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CONTEXTUALLY YOURS (article first published : 2004-01-3)

The last column in this series had much to do with food and drink, and at this season of peace, goodwill and over-indulgence it’s not surprising that the word “glutton” should come to mind. However, it came to my mind this time by a different route.

A word that came up in conversation one evening was “ratel”. It’s an Afrikaans word of uncertain origin, common in South Africa, much less so elsewhere. It’s the name of an animal usually called a honey badger by English-speaking South Africans. The name became much better known a couple of decades ago when a newly-developed military vehicle, an armoured troop carrier, was called the Ratel.

The honey badger is a curious beast. It bears some resemblance to the European badger in its colouring, which is black with a broad white stripe from the brow to the tail, and in its rolling gait. This mode of walking is so pronounced that to call someone “badger-legged” in England means that he has legs of unequal length, as badgers were commonly supposed to have. Both the badger and the ratel are related to otters and weasels, and both defend themselves aggressively and fearlessly when provoked.

Among other foods, the ratel has a fondness for honey – hence its scientific name “mellivora capensis”. What made the name appropriate for an armoured vehicle was the ratel’s ability to rob beehives with no apparent regard for the bee-stings it undoubtedly receives. The vehicle’s claim to fame was its V-shaped undercarriage, which defended it quite effectively against land-mines, so the name was pretty apt.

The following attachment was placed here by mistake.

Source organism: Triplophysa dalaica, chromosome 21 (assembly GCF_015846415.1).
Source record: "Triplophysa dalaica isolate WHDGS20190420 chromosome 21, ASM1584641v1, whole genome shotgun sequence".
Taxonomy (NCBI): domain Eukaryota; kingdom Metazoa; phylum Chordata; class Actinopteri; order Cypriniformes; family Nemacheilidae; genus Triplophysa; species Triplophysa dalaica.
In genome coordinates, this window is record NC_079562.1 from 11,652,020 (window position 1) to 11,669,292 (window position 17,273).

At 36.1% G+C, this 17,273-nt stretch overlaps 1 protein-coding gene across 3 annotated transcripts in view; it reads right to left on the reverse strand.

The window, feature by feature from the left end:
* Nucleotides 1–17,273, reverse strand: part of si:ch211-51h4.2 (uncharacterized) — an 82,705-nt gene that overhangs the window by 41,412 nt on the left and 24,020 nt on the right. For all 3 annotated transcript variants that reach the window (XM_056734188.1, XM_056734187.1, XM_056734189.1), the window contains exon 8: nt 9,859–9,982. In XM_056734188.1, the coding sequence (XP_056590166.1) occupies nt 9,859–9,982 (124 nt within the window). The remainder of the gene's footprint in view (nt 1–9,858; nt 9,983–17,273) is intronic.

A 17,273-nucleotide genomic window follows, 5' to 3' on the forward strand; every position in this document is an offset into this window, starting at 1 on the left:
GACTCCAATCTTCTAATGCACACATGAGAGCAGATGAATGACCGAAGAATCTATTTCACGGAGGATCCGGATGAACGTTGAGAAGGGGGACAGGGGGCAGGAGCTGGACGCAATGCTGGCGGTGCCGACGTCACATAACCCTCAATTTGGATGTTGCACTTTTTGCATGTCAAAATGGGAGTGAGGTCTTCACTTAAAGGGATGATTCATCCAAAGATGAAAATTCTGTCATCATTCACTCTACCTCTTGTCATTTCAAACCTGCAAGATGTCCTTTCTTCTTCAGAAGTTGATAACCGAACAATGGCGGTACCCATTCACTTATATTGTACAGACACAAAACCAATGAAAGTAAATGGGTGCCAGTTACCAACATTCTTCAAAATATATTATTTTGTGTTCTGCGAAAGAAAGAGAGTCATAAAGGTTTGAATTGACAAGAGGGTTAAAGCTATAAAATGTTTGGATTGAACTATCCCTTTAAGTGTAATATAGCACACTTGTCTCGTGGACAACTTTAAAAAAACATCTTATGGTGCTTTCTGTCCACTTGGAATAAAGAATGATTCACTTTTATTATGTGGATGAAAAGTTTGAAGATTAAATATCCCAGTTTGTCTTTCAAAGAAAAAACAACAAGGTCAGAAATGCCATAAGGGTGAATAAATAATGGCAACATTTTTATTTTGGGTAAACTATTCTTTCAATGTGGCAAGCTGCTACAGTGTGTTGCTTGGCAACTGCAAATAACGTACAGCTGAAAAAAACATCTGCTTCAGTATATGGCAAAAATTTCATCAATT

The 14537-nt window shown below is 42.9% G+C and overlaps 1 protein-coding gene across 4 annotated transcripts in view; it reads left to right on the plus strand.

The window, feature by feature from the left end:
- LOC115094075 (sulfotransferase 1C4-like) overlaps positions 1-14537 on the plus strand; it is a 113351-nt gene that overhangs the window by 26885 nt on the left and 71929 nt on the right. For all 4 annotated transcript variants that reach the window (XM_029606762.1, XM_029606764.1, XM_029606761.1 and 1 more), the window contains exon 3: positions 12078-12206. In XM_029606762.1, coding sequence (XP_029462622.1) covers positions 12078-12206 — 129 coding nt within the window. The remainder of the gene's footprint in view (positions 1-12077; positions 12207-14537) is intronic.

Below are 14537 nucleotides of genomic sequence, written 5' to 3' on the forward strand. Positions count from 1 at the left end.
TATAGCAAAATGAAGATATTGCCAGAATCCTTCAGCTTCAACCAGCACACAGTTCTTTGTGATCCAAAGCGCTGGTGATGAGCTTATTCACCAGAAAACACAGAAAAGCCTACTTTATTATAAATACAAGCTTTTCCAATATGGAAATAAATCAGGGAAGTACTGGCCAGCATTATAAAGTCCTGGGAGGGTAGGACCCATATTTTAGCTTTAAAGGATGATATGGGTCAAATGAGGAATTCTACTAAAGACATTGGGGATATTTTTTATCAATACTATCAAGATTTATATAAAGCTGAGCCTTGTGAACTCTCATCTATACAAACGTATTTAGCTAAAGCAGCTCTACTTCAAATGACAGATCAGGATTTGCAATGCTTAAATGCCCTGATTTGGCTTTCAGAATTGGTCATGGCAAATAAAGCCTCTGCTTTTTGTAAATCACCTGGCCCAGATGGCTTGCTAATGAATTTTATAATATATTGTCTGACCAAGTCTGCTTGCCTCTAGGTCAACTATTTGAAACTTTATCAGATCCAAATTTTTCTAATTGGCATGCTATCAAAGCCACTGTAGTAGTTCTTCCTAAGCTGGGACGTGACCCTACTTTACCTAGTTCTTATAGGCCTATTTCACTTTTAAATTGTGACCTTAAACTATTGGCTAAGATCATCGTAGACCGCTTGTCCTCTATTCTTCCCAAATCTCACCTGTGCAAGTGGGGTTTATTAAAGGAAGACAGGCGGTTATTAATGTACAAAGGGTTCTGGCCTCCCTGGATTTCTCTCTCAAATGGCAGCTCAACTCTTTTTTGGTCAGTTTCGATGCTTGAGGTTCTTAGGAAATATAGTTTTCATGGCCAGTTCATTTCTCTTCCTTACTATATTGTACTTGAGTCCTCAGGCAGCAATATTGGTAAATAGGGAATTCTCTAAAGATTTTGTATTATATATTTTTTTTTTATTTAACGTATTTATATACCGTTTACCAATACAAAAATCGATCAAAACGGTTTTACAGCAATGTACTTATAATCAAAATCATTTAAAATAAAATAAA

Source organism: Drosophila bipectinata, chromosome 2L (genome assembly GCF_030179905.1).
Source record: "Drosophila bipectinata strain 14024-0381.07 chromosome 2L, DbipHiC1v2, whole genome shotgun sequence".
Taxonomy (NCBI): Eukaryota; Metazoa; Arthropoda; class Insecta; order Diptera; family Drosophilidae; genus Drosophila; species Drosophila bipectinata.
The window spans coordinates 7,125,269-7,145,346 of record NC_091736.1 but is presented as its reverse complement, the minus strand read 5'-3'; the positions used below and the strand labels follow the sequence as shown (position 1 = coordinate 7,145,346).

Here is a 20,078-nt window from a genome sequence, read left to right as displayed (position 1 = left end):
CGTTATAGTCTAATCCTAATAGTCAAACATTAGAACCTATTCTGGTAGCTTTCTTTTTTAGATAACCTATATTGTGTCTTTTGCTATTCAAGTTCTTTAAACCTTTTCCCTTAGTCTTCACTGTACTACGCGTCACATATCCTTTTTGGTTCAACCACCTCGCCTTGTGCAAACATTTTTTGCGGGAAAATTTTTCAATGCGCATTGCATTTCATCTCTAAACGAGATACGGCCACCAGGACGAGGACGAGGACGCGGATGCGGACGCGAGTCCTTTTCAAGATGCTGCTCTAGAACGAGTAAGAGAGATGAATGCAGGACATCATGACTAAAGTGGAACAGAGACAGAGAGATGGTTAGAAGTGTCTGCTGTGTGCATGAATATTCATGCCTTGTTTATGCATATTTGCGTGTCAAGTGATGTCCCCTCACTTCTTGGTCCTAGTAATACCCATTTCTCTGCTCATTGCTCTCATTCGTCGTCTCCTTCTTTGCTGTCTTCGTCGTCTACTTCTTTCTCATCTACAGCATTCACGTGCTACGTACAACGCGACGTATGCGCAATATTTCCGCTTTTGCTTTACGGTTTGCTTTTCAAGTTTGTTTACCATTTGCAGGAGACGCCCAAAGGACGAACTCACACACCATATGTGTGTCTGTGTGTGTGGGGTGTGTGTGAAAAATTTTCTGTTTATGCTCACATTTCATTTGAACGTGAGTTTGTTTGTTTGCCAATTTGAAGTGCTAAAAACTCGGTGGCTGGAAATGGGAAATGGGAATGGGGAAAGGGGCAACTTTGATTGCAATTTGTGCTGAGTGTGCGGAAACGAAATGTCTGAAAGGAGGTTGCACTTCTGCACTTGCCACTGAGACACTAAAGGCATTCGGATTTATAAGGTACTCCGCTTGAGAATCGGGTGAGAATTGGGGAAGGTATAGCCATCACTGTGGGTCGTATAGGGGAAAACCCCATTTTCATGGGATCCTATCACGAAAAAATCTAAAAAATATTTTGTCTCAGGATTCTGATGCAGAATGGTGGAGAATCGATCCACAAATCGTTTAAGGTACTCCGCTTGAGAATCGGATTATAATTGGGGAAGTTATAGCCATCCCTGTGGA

(Just in passing, another, larger, South African military vehicle was given the awkward name of “Casspir”. This turns out to be made up of the initials of the South African Police and the Council for Scientific and Industrial Research – SAP/CSIR – scrambled into a pronounceable form.)

The invaluable Chambers Dictionary had something interesting to say about the word “ratel”: it’s an “animal of the badger-like genus … related to the gluttons.” Gluttons? There, at last, is the connection to our opening paragraph, but who or what are the gluttons?

The first meaning given is what you would expect, “a person who eats to excess”. The second is an interesting exercise in popular word-construction. A glutton is “a N European carnivore…having dark, shaggy fur: a related animal of N America, the wolverine.”

This poor creature started off respectably enough with the Norwegian name “fjeldfross”, meaning “mountain cat”. But then the Germans got hold of the name and transformed it into “Vielfrass”, which means “large feeder”, and from there it was a short step to the English “glutton”. I don’t think these animals are terribly picky about their food, but to imply that they eat too much seems a little unfair.

Before closing, I want to recommend a little book that I received for Christmas: Eats, Shoots and Leaves, by Lynne Truss. As you may have guessed from the title (which derives from a rather good joke about a panda), this lady has embarked on a crusade to preserve English punctuation. By all accounts she has been much taken aback by the volume of support she has received, and the book has turned into a surprise best-seller.

Deservedly so – it’s sometimes very funny, always light-hearted, but informative as well. If you didn’t spot anything dubious in the title, perhaps you need to read it for more than its entertainment value!

I wish you all everything of the best in 2004.

Contextually Yours, Ulysses Online.




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